by Kamal Panesar
In part one of this two part report, I explain my grades for the Montreal Canadiens' forward players. I have excluded any player that has been traded or who has played less than 20 games this season, as I do not feel that anything less than 20 games is a large enough sample size.
Below the video are brief summaries for each player along with the grade next to their name. Due to size constraints on Youtube, I split this video up into two
parts and here they are!
The Forwards - Part 1 of 2
Part 2 of 2
Brian Gionta - A-
The beginning of the season was difficult on Gionta while he was playing with Scott Gomez, who was firing blanks. Gionta has found his game again and has become a consistent contributor for the Canadiens again.
Brian is third in team scoring with 23 point and first for goals score with 14. His minus-1 rating is bothersome and the reason for the minus next to his "A" grade.
Mike Cammalleri – B
Cammalleri is capable of so much more and doesn’t, generally speak, look happy out on the ice. He hasn’t been right since being moved off of Tomas Plekanec's line near the beginning of the season season and has struggled to put the puck in the net on a regular basis.
That might sound contradictory when you consider that he is tied for second in goals scored with 12. However, Cammalleri is on pace to score 25 goals and while that is nothing to sneeze at, he is capable of scoring 35+ and should not be settling for 10 less goals per season.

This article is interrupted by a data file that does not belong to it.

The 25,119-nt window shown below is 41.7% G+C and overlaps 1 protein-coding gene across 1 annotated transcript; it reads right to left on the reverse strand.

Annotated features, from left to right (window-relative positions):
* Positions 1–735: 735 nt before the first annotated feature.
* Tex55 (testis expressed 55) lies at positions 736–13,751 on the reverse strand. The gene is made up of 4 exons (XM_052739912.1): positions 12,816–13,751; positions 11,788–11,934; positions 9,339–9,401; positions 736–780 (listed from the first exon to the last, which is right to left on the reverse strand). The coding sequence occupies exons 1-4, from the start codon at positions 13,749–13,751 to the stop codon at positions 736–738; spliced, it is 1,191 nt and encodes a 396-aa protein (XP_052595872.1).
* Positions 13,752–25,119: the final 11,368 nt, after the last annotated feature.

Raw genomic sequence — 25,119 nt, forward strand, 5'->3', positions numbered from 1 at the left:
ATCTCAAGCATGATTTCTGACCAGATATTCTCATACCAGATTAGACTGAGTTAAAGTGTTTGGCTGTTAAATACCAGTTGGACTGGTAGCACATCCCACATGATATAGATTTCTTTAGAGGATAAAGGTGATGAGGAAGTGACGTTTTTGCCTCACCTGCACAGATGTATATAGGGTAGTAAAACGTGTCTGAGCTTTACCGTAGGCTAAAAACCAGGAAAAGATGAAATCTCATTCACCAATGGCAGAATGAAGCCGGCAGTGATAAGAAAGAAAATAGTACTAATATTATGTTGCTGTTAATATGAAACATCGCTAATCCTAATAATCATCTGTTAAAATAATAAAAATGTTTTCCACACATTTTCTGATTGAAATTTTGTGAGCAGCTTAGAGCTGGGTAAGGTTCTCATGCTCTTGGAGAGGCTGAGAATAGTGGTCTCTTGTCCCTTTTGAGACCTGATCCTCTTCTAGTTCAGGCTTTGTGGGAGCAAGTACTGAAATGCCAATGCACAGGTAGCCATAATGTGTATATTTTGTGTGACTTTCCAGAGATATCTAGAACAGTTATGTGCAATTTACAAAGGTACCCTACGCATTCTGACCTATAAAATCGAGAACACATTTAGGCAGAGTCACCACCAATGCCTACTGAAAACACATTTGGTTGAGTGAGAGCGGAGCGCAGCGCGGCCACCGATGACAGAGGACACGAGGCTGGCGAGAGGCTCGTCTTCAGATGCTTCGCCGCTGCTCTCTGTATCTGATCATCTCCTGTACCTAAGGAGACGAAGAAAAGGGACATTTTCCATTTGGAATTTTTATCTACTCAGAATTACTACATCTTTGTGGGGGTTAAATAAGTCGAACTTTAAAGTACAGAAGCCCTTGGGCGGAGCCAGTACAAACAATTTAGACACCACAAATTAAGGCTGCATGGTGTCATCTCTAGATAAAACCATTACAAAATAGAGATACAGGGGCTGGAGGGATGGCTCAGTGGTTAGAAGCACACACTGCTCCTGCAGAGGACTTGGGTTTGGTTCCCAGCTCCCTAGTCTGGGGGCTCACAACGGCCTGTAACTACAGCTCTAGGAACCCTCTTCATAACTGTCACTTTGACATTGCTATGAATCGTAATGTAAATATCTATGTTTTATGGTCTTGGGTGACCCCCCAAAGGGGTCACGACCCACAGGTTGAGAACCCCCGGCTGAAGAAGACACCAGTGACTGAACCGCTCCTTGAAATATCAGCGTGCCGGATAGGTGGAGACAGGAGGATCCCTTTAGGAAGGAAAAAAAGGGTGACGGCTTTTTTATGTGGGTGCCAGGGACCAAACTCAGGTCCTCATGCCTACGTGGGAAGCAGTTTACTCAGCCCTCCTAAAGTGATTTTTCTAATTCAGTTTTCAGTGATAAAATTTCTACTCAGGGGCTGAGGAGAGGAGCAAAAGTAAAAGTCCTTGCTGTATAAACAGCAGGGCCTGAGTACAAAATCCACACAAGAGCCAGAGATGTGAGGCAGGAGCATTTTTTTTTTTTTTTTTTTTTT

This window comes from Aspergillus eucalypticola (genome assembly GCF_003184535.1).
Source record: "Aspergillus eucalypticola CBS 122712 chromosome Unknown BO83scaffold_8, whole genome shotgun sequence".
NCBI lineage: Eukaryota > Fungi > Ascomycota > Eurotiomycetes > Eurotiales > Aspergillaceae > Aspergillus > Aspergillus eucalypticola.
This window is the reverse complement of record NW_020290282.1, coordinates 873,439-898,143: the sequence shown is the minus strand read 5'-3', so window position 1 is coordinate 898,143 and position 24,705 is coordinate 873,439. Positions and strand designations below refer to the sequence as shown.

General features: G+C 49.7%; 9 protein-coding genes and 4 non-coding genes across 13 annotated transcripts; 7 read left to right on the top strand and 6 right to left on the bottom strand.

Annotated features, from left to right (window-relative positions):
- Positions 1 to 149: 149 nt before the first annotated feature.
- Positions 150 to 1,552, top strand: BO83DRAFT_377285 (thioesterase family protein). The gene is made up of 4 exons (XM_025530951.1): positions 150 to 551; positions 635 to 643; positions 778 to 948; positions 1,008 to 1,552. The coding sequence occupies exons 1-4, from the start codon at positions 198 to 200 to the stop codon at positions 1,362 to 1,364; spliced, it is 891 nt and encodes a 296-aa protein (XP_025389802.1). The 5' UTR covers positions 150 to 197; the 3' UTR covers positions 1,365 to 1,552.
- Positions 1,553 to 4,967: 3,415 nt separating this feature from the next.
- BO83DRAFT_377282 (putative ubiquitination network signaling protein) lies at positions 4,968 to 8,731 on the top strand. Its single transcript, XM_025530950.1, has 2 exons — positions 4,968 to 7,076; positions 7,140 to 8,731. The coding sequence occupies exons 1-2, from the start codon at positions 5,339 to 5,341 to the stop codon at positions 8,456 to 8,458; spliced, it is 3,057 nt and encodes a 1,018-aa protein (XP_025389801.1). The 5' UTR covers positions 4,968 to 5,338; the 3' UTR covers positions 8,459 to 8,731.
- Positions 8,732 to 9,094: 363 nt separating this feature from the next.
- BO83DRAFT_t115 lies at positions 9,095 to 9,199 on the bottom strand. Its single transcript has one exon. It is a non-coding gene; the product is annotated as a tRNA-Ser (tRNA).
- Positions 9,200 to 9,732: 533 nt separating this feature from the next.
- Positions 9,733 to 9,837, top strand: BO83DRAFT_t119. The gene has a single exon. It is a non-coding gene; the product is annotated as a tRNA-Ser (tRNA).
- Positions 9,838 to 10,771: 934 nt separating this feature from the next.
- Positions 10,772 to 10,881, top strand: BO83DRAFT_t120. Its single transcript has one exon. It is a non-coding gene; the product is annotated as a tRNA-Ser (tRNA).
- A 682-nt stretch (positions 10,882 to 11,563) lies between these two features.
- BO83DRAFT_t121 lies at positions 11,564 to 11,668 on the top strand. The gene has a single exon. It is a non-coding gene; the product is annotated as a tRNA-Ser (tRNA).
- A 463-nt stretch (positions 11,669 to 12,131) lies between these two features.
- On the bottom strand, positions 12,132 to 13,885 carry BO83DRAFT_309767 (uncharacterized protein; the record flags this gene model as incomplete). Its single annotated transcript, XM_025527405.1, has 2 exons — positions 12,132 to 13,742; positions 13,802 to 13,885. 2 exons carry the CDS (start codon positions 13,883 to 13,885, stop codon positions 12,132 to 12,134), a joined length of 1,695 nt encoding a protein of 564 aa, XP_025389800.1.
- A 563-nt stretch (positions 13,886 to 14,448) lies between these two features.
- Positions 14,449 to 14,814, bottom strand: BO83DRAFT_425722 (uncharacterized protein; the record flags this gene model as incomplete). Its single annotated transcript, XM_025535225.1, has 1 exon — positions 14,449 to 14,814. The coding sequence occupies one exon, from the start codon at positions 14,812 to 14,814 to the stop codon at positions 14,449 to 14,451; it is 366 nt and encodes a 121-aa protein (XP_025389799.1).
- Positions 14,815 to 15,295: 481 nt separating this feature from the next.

A season of 25 goals for Cammy at this stage of his career would be a disappointment.
Cammalleri is currently second in team scoring with 28 points and tied for second in goals scored with 12G.
Tomas Plekanec – A+
Tomas has simply been the Habs best player all season long, and in all three zones.
Plekanec is first in points with 32 and ties for tied 2nd in goals scored with 12.
Andrei Kostitsyn – C
Andrei’s struggles with inconsistency kept him out of the B-grade rankings. On a positive side of things, he has found his defensive game leading the team with a plus-9 rating.
Andrei is currently on pace for a 47 point season (21G, 27A) and that does not seem like enough to get him a new contract, at least not in Montreal. The Habs need a 30-goal scorer in his slot and I would not be surprised if he is moved before the trade deadline.
Scott Gomez – C+
Gomez 12 of his 21 points over the last 10 games. Before that, however, he had only nine over his first 28 games and for that he gets a C+.
He has redeemed himself lately but his minus-7 plus/minus rating is glaring and needs to be fixed. Despite the turnaround, he is on pace for a career low 10 goals, 33 assists and 43 points.
That's just not good enough for the Habs second line center who is being paid top line dollars.
Benoit Pouliot – B-
Pouliot has done admirably with his average 11:39 of ice time, potting seven goals and 10 assists for 17 points, all with little to no time on the power play.
He is on pace for a career high 35 point season and is currently a plus player.
Like Kostitsyn, Pouliot struggles with bouts of inconsistency and periods where he looks like he is just not involved in the game. For a guy vying for a new contract and a raise, he needs to be more consistent.
If not, perhaps the Habs re-sign him for similar money to what he is making now ($1.35 million) be a third line guy and forget about any aspirations of being a top-6 player.